Feb 182010
 
Authors:

The entire world is in the middle of an economic recession, particularly the U.S., specifically Colorado and somehow a portion of the student populace is convinced they are being shortchanged with tuition increases?

Let me summarize the arguments that appeared in this very paper recently.

The Collegian editorial board opened Our View on Wednesday with the following statement, “Alright CSU, you’ve been hearing about this higher education crisis for some time now.”

To paraphrase: “The nation is in financial crisis, but this one is most important because it affects us.”

Our View also contained this gem, “Although a rally is not going to fix Colorado’s budget, at the very least it will send a powerful message to the state Capitol that we aren’t going to take it.”

Translation: “We, the entitlement generation, demand you, the citizens of Colorado, continue to pay for our education despite the economic hardships even our own families are experiencing. We care only that your money is paying for our individual futures.”

I wrote two columns related to this disease in American society. The first spoke to a degenerative and debilitating disease known as “entitlement.” The second spoke to the bursting of the education bubble and printed last fall.

The fact of the matter is that, not confined to CSU, Colorado or the nation, a delusion exists perpetuating the idea that governments have funds. They don’t. In any functioning government, the programs cost exactly what the government takes.

Take a deep breath and pull your cranium out your rectum if you don’t agree. Maybe the loud pop when you succeed will break through the fog of entitlement.

The entire concept of tax revenues means the government is going to take a portion of everyone’s money. It used to mean that anyway.

Some simple numbers on income taxes: 43 percent of Americans paid none, the top 20 percent paid 70 percent and the top 50 percent paid 99 percent of the taxes for 2008. I urge the top 20 percent to flee the nation before they take it all. In 1945, more than 90 percent of Americans were paying income tax; we call that “equality.”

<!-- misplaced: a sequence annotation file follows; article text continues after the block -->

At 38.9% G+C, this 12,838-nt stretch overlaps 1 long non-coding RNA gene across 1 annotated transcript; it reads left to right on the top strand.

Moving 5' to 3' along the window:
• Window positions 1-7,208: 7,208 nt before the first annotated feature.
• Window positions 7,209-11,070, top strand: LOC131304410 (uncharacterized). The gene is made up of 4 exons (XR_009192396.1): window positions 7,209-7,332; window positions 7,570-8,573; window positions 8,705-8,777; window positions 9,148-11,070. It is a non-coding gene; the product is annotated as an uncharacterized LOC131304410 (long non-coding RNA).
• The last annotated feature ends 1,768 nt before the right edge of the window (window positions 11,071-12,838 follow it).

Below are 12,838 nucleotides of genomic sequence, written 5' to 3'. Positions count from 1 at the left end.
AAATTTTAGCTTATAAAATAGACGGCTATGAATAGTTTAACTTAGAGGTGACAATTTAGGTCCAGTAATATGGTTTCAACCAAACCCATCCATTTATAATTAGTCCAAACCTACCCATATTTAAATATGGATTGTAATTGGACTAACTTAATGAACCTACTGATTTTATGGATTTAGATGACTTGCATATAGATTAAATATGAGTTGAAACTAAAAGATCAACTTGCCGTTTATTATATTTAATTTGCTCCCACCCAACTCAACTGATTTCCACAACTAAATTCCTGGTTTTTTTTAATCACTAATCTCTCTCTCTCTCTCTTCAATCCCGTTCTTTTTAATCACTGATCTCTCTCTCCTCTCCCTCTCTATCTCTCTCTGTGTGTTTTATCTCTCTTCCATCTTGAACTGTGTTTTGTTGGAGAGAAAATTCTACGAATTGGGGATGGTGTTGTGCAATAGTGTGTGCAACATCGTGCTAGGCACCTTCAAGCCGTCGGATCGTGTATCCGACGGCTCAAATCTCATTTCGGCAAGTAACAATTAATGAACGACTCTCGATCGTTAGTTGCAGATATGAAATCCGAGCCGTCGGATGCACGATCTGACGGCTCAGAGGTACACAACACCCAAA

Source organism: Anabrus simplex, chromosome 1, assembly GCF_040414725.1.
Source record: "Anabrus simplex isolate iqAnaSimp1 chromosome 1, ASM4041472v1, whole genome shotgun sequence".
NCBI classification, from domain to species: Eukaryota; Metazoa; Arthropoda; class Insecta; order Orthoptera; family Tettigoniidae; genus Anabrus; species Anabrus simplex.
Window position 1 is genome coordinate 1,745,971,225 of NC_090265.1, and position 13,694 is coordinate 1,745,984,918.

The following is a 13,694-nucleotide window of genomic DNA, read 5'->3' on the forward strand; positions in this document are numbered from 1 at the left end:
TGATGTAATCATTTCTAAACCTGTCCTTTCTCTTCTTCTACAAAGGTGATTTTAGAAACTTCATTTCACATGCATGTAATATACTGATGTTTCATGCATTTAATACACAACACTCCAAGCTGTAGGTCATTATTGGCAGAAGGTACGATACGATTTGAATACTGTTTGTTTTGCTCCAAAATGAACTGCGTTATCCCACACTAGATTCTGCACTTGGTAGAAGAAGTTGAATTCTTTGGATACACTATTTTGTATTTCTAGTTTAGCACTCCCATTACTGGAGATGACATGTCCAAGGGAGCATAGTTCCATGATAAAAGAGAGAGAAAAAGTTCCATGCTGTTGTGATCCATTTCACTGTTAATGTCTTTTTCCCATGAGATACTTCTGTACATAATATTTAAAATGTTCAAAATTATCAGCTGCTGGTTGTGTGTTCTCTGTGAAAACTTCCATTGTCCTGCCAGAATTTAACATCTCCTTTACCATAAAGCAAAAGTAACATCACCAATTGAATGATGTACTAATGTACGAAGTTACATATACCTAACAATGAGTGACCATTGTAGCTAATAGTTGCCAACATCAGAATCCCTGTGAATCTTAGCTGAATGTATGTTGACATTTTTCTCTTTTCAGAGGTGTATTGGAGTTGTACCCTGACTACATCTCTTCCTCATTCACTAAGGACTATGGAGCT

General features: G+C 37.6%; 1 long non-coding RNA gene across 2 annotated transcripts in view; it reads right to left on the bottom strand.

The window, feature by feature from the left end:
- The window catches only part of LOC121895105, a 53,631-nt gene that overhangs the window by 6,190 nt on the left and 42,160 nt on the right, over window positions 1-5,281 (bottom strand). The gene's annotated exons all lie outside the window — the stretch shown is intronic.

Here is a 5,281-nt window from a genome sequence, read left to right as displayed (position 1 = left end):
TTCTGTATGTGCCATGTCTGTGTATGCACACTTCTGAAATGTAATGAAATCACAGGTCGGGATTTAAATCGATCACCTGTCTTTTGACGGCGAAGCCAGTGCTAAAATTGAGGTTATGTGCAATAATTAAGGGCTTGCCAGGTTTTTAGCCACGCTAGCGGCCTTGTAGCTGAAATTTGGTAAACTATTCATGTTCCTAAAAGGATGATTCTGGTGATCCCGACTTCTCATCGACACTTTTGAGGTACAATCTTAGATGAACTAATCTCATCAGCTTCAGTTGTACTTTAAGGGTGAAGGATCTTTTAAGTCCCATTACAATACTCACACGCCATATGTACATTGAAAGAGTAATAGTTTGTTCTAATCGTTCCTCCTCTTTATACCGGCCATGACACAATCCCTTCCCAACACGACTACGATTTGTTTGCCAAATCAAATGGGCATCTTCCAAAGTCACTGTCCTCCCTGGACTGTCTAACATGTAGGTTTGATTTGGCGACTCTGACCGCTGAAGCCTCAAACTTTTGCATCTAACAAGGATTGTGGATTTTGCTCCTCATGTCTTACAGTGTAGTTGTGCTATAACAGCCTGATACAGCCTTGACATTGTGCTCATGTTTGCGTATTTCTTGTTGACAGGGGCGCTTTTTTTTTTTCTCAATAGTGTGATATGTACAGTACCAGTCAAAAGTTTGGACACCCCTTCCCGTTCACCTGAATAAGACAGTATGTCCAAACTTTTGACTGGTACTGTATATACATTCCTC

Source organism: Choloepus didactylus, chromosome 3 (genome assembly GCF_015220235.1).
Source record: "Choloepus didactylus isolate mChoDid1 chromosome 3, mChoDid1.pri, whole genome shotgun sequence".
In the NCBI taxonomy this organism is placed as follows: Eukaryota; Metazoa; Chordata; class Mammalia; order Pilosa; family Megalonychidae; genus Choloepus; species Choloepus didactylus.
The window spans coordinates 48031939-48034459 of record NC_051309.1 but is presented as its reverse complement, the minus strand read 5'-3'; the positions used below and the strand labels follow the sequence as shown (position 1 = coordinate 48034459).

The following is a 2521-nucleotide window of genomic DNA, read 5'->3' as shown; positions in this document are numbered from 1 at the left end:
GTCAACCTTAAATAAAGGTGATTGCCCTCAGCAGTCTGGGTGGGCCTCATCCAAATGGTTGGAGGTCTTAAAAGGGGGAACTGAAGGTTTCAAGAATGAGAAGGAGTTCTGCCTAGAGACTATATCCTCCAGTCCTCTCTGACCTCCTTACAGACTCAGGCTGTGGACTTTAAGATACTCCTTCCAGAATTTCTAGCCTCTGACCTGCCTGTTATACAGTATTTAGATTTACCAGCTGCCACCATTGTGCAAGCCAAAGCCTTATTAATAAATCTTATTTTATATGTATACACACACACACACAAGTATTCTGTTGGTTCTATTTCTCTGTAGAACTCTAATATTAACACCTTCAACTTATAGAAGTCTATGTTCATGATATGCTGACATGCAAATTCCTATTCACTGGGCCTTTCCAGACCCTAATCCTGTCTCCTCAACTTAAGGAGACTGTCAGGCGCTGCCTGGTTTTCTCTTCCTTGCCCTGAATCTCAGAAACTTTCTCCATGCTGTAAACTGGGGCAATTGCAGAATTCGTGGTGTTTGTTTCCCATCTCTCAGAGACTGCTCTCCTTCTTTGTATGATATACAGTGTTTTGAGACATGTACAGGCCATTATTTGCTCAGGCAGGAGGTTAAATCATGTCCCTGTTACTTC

I want to provide some potential good news for those of us recognizing an economic collapse as it occurs.

I feel as bad the rest of the world about Colorado failing to support your quest for the education you are convinced is necessary to sustain the lifestyle to which you’re accustomed, but Colorado did you a favor. You won’t have accumulated four years of untenable debt.

Now linger on that for a moment. Do you not feel less stressed already? The evil state of Colorado and its heartless citizens just relieved you of potentially $80,000 in personal debt over the next four years.

You can enter the workforce now, combat the need for illegal immigrants and make almost $80,000 over the next four years.
Why, simply by being alive you just made $160,000. How bad would things have gotten if you’d graduated in an economic depression owing $80,000 and no hope for gainful employment?

If nothing else, these cuts will certainly help military recruiting. Just imagine, after all the bitching you’ve done about how much more society owes you, you get the opportunity to earn a free education and a bi-monthly paycheck while answering, “what you can do for your country.”

What I find appalling about complaints of funding cuts to higher education is the irony of college students failing to acknowledge there is no money.

We are not through the economic downturn; this thing has been a belch when clearly projectile vomiting is necessary.

Housing prices kept artificially high, peak oil has likely already happened, the excess personal debt that caused this whole mess has not been liquidated, these are just some of the flashing neon signs that nothing has changed.

Wake up CSU, there is no money. You want higher education. Get it yourself. Colorado doesn’t owe you a thing.
_
Seth J. Stern is a non-traditional student. He antagonizes liberals and hippies every Friday in the Collegian. Charitable donations to support his efforts can be sent to letters@collegian.com._

 Posted by at 4:45 pm

Sorry, the comment form is closed at this time.